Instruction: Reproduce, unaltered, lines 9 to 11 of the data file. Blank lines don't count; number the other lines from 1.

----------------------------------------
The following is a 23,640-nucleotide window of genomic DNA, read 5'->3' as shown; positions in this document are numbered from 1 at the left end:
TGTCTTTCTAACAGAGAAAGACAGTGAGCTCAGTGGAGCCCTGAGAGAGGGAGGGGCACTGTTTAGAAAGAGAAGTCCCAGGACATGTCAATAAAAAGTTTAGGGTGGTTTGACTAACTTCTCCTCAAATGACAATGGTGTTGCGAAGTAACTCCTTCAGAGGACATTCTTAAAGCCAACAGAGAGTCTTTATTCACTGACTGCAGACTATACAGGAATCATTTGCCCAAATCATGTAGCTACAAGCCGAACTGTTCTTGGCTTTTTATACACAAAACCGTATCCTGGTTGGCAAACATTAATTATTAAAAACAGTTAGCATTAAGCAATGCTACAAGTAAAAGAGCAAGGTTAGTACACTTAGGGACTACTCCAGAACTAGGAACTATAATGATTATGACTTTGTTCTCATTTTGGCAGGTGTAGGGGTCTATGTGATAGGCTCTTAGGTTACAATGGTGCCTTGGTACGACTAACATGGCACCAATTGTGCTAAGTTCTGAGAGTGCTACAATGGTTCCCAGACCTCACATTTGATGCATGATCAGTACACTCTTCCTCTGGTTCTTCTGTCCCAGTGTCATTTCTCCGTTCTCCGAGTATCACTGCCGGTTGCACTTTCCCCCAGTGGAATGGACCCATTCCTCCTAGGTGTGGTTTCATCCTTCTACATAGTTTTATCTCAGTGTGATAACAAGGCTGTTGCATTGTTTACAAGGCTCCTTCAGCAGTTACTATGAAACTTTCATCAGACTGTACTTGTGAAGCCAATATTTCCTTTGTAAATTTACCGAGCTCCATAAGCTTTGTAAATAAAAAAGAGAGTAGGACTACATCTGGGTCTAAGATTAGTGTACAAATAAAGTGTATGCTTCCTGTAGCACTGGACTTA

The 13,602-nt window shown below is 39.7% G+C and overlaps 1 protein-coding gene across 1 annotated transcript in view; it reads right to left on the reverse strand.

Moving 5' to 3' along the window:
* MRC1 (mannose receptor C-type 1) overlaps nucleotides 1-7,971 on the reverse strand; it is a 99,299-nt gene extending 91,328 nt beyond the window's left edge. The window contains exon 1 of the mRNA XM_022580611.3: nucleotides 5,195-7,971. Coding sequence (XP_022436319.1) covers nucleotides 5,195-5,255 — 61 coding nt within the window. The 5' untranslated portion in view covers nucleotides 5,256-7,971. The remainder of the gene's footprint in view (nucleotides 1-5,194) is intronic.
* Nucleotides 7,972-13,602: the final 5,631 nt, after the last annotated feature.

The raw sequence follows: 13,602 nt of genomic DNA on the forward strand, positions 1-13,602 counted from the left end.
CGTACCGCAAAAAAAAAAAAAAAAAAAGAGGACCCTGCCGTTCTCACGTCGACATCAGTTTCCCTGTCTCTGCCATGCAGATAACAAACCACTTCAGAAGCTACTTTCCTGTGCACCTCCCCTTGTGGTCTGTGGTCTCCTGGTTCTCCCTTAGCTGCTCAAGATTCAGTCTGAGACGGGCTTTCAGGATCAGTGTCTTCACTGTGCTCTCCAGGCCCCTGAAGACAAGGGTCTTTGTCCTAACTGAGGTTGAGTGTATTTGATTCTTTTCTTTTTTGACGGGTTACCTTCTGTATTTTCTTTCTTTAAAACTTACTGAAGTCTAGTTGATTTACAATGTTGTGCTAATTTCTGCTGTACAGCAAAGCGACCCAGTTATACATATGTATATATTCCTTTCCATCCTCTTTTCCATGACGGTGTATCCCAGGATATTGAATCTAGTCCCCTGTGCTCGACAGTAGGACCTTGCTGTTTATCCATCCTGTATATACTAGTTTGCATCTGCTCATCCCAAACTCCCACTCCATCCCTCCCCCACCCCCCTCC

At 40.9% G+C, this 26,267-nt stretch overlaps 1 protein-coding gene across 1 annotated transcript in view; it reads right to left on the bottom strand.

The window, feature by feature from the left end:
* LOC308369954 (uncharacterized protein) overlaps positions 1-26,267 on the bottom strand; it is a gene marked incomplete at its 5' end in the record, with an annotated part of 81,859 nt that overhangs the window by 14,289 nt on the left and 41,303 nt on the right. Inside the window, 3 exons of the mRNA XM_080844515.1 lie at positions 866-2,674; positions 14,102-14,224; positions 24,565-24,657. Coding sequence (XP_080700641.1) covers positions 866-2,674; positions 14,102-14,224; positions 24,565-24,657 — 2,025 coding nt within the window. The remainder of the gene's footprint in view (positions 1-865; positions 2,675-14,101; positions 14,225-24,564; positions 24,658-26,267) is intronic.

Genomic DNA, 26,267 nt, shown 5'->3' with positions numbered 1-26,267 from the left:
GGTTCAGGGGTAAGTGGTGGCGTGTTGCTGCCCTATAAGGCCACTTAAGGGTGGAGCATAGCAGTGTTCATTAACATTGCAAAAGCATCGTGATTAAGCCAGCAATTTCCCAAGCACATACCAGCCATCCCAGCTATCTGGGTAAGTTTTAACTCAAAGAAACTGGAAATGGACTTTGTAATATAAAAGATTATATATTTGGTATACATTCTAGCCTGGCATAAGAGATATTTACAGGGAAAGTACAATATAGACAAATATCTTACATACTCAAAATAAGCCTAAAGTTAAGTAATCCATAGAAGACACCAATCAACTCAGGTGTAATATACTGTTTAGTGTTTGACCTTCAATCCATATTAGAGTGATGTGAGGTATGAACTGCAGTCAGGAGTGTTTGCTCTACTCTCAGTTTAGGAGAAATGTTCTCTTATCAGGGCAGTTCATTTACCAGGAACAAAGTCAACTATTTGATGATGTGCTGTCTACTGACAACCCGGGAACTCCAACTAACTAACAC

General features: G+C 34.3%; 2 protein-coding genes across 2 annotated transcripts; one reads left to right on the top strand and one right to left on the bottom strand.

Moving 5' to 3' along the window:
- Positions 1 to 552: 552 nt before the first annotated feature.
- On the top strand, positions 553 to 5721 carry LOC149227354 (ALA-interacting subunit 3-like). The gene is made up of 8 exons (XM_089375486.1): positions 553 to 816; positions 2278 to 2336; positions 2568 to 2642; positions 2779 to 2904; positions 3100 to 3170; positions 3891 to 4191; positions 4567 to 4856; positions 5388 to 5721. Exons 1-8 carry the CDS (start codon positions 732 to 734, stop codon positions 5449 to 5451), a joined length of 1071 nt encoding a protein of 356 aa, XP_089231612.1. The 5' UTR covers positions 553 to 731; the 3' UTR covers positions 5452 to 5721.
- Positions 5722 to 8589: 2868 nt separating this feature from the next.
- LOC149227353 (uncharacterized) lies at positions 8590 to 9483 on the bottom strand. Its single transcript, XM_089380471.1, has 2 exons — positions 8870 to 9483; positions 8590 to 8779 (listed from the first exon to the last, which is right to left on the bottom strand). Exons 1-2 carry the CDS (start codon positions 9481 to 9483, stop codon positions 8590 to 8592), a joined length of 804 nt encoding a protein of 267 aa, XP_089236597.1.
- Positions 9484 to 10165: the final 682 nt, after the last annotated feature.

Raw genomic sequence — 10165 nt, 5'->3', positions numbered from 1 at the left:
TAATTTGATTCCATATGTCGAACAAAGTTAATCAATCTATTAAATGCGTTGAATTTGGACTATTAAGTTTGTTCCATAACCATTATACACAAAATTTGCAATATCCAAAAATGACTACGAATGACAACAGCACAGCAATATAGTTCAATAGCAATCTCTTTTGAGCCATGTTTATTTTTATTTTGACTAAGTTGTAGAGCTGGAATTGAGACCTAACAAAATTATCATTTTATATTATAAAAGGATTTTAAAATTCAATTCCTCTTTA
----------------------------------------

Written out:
At 40.9% G+C, this 26,267-nt stretch overlaps 1 protein-coding gene across 1 annotated transcript in view; it reads right to left on the bottom strand.

The window, feature by feature from the left end:
* LOC308369954 (uncharacterized protein) overlaps positions 1-26,267 on the bottom strand; it is a gene marked incomplete at its 5' end in the record, with an annotated part of 81,859 nt that overhangs the window by 14,289 nt on the left and 41,303 nt on the right. Inside the window, 3 exons of the mRNA XM_080844515.1 lie at positions 866-2,674; positions 14,102-14,224; positions 24,565-24,657. Coding sequence (XP_080700641.1) covers positions 866-2,674; positions 14,102-14,224; positions 24,565-24,657 — 2,025 coding nt within the window. The remainder of the gene's footprint in view (positions 1-865; positions 2,675-14,101; positions 14,225-24,564; positions 24,658-26,267) is intronic.